by Lisa Ventriss
After a tremendous amount of hard and important work by the Legislature and Administration in the last biennium around education reform, for which they deserve our recognition and appreciation, Act 46: Unification to Achieve Sustainable Governance, was signed into law in June 2015. It created immediate opportunities for school districts and supervisory unions to unify, an action which will result in better educational opportunities for students and cost effectiveness for taxpayers.
Since enactment of Vermont’s merger law, we have seen some very exciting progress. The number of students served in unified districts has increased by more than 20,000, which brings the total population of students covered to roughly 42,000. Many other students live in communities that have adopted deliberate processes to move toward merger, and far fewer students are in communities that have made no progress to create systems of more reasonable scale and better opportunity. Since July 2015, voters in 50 towns within 12 supervisory unions have voted to merge 57 school districts into 11 unified union school districts (PK-12) and 1 modified unified union school district.
Importantly, Act 46 provides for a multi-year process for communities that voluntarily merge into a more streamlined governance model. The Act also requires that, in 2018, the Secretary and State Board of Education realign all remaining unmerged districts into more sustainable models to meet State goals that:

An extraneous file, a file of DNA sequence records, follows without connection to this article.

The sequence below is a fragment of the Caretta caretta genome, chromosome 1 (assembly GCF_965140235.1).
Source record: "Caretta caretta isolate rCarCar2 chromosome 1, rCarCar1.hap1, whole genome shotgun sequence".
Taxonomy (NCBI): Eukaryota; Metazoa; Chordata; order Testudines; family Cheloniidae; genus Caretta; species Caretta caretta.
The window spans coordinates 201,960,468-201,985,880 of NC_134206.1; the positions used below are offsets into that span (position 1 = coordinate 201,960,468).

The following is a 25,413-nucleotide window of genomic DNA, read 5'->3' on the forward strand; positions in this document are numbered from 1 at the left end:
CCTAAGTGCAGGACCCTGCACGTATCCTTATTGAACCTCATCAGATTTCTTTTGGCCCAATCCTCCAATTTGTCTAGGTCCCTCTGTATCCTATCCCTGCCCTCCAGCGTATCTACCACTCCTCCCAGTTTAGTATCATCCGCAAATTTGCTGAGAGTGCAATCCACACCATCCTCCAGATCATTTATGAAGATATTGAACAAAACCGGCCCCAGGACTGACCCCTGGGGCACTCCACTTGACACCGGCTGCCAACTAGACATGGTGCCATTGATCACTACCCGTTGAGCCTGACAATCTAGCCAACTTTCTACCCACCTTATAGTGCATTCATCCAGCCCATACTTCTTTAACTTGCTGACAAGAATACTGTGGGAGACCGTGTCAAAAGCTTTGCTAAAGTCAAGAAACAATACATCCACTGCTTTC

- Provide substantial equity in the quality and variety of educational opportunities;
- Lead students to meet or exceed State Education Quality Standards;
- Maximize operational efficiencies through greater flexibility to manage, share, and transfer resources, with a goal of increasing district-level student-to-staff ratios;
- Promote transparency and accountability; and
- Are delivered at a cost that parents, voters, and taxpayers alike value.
A map of merger activity shows that there are only a few Vermont communities that are reluctant to move ahead with any consolidation efforts. The arguments heard in opposition typically indicate less concern for students and taxpayers than support for a status quo that reflects anti-government sentiments, tones of elitism, and misperceptions of exceptionalism.
Because Act 46 is a transformational policy framework that will benefit all Vermont’s students, it is the students whose welfare and best interests should be the focus of these communities’ discussions. And while change of this scope is challenging and can be perceived as threatening to some who are content with the status quo, or to others who may not know how to initiate change in their communities, fear of change should not keep them from taking that important step.
Communities should be fearful of the results of denying better education, and thereby opportunities, to their children. Vermont’s future depends on having well-educated citizens ready to take their places in society and in the workforce. Act 46 is an important step toward that future.